SME case studies

The European Patent Office (EPO), in close collaboration with renowned IP experts, has published a set of twelve case studies on a range of small and medium-sized enterprises (SMEs) from across Europe.

The studies show how companies can proactively adapt their IP strategy to real business needs, and illustrate the variety of approaches to and advantages of using IP. They also highlight the benefits that SMEs can expect from the planned Unitary Patent. This reform will offer businesses a simpler alternative to the existing system, and introduce a more cost-effective route to broad and uniform patent protection and dispute resolution throughout the participating EU member states.

For further information on this publication and to download the case studies, visit the EPO's website here.

Trade secrets: An efficient tool for competitiveness

A trade secret is confidential information in the context of business, commerce or trade. Trade secrets often constitute valuable resources to many companies whose assets may, for instance, not be patentable but have a great commercial value and therefore need to be protected.

This fact sheet illustrates the importance of trade secrets for businesses and provides insight into trade secret protection, which could prove beneficial in particular to Small and Medium-sized Enterprises (SMEs).

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IP considerations for trade fair organisers

Tackling intellectual property (IP) issues in trade fairs and exhibitions is not only a crucial element for exhibitors. It is also highly important for organisers as the risk of IP infringement in a trade fair/exhibition may affect the credibility of the trade show and might discourage companies from participating in these events. Being aware of this, many organisers are now taking initiatives to ease the fight against IP infringements.

This fact sheet offers some possible measures that can be taken by the trade fair organisers to prevent the infringement of IP rights during trade fairs, and introduces real examples from a number of trade fair organisers and associations.

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On-site Helpline Hours in Brussels in December

European IPR Helpdesk welcomes you to the "Helpline Hours" in Brussels

First-line support on Intellectual Property Management

Once again, we are looking forward to meeting you in our Brussels Office, where you will have the opportunity to discuss your IP issues with our Helpline advisors face-to-face.

We will be happy to provide you free-of-charge, first-line support and information on your IP-specific questions.

The December edition of the Helpline hours will take place on

Wednesday, 7th December 2016 between 14:00 – 17:00

in our Brussels Office at Rue du Trône 98.

Please note that the use of the new Helpline hours in Brussels requires prior online registration. Just fill in the form here and select the most suitable time slot for you.

See you in Brussels soon!



UK Intellectual Property Office guide on IP and BREXIT

The UK Intellectual Property Office has published a guide concerning the future of intellectual property (IP)  rights and the recent Referendum decision on BREXIT.

This brief guide aims to cover the questions raised by the UK rights holders about possible consequences of the Referendum on their IP titles by giving information on trade marks, designs, patents, copyright and enforcement issues and the expected impacts of the Referendum.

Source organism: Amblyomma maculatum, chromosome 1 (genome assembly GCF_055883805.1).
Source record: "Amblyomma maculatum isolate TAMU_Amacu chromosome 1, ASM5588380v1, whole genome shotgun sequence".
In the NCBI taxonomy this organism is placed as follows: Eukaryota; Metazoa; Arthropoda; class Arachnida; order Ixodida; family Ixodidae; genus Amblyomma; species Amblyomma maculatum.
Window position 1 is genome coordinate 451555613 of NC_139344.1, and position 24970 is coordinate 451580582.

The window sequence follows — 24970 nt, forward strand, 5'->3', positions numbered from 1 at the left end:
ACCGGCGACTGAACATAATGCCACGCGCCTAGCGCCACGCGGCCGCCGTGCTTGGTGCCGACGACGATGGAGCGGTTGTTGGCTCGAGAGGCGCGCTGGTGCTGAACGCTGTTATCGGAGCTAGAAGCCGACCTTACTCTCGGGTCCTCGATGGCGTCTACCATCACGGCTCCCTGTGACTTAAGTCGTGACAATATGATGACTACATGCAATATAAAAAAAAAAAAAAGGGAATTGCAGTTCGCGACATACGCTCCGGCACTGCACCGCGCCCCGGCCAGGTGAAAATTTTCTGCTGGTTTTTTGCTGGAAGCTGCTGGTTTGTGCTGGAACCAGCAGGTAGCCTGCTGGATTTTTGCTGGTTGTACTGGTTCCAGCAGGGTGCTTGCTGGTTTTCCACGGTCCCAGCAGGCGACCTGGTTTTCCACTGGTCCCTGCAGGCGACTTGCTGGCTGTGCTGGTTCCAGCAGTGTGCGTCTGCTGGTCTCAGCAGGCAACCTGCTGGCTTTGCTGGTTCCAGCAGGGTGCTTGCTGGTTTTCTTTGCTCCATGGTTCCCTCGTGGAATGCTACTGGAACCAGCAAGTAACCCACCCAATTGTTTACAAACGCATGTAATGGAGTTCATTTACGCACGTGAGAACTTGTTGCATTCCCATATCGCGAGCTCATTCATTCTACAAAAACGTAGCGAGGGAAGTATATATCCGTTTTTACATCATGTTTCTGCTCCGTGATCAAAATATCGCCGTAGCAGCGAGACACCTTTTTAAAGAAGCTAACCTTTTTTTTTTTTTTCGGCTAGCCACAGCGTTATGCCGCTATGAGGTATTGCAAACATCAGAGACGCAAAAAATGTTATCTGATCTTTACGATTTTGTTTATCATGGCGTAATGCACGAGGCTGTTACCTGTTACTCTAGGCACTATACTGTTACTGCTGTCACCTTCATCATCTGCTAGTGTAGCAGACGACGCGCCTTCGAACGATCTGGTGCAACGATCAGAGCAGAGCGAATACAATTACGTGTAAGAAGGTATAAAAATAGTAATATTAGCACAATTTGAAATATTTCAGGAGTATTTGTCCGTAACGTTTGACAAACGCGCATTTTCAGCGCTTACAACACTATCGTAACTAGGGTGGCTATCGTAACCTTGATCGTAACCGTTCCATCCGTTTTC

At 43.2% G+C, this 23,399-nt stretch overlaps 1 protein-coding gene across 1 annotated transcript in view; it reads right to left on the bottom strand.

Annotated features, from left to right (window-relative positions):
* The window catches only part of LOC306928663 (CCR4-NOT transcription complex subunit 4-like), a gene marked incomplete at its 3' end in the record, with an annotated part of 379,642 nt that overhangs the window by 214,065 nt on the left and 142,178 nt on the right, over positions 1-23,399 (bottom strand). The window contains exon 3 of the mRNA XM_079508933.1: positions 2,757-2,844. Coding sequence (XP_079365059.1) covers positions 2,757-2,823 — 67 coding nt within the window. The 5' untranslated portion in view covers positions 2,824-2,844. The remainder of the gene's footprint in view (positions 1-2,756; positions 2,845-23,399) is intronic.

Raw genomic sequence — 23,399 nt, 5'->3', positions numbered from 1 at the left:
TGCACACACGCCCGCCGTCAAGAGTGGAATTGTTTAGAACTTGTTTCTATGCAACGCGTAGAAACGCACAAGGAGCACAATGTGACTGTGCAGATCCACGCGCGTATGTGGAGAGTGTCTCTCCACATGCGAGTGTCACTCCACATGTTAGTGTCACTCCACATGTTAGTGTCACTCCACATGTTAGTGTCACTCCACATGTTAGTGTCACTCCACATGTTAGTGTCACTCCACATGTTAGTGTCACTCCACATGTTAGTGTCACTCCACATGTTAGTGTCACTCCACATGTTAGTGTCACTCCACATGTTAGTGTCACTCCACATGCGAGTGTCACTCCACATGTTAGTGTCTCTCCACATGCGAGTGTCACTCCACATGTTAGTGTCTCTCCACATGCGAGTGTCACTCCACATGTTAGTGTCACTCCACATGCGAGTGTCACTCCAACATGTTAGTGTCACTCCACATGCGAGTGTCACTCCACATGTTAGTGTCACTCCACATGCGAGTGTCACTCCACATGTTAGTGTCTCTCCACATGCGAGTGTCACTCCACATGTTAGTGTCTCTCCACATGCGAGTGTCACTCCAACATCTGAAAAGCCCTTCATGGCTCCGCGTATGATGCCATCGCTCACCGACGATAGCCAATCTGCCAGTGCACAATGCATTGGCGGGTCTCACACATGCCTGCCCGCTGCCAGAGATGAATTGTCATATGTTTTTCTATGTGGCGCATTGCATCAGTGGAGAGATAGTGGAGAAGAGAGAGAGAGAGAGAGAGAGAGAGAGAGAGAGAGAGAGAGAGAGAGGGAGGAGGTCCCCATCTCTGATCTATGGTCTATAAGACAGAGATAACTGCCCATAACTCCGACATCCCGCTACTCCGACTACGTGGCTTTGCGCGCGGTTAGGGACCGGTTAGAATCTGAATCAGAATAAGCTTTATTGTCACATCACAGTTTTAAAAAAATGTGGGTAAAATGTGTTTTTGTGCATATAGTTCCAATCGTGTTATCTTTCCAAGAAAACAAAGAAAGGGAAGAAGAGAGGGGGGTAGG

Please click here to access the dedicated website.


IP Audit: Uncovering the potential of your business

Without any doubt, for today’s businesses one of the very first steps for being successful in the global business arena is to be aware of their intellectual assets. Nevertheless, because of the non-physical nature of these assets, it is sometimes not very easy for companies to identify and utilise them as a tool to reach their objectives.

This time, our brand new fact sheet discusses an invaluable tool to help companies grow in this competitive business world by disclosing their hidden potential: The IP Audit.

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New WIPO web pages on IP policies for universities and research institutions

The World Intellectual Property Organization (WIPO) has enhanced its work to support universities and research institutions in disseminating the knowledge which they generate and created new web pages for IP policies for universities and research institutions.

Users can access a great number of IP policies, manuals and modal agreements from universities and research institutions worldwide in many languages focusing on different IP areas.
To access the "WIPO IP Policies for Universities and Research Institutions" web pages, please click here.

European IPR Helpdesk Bulletin Issue (21)

We are pleased to inform you that Issue 21 of the European IPR Helpdesk Bulletin has been released and is now available online.

This Bulletin issue is dedicated to Women and Intellectual Property. The women presented are remarkable examples of personal and professional enthusiasm, consistent force and creativity, representing the diversity of the intellectual property professional area.

Ms. Kaori Saito, Gender and Diversity Specialist, discusses the past and future gender and IP initiatives of the World Intellectual Property Organization (WIPO).

Ms. Claire Bury, the Deputy Director General in DG CONNECT (European Commission) with responsibility for regulatory aspects of the Digital Single Market is giving us an overview on some key statistics and programmes related to women in the innovation sector.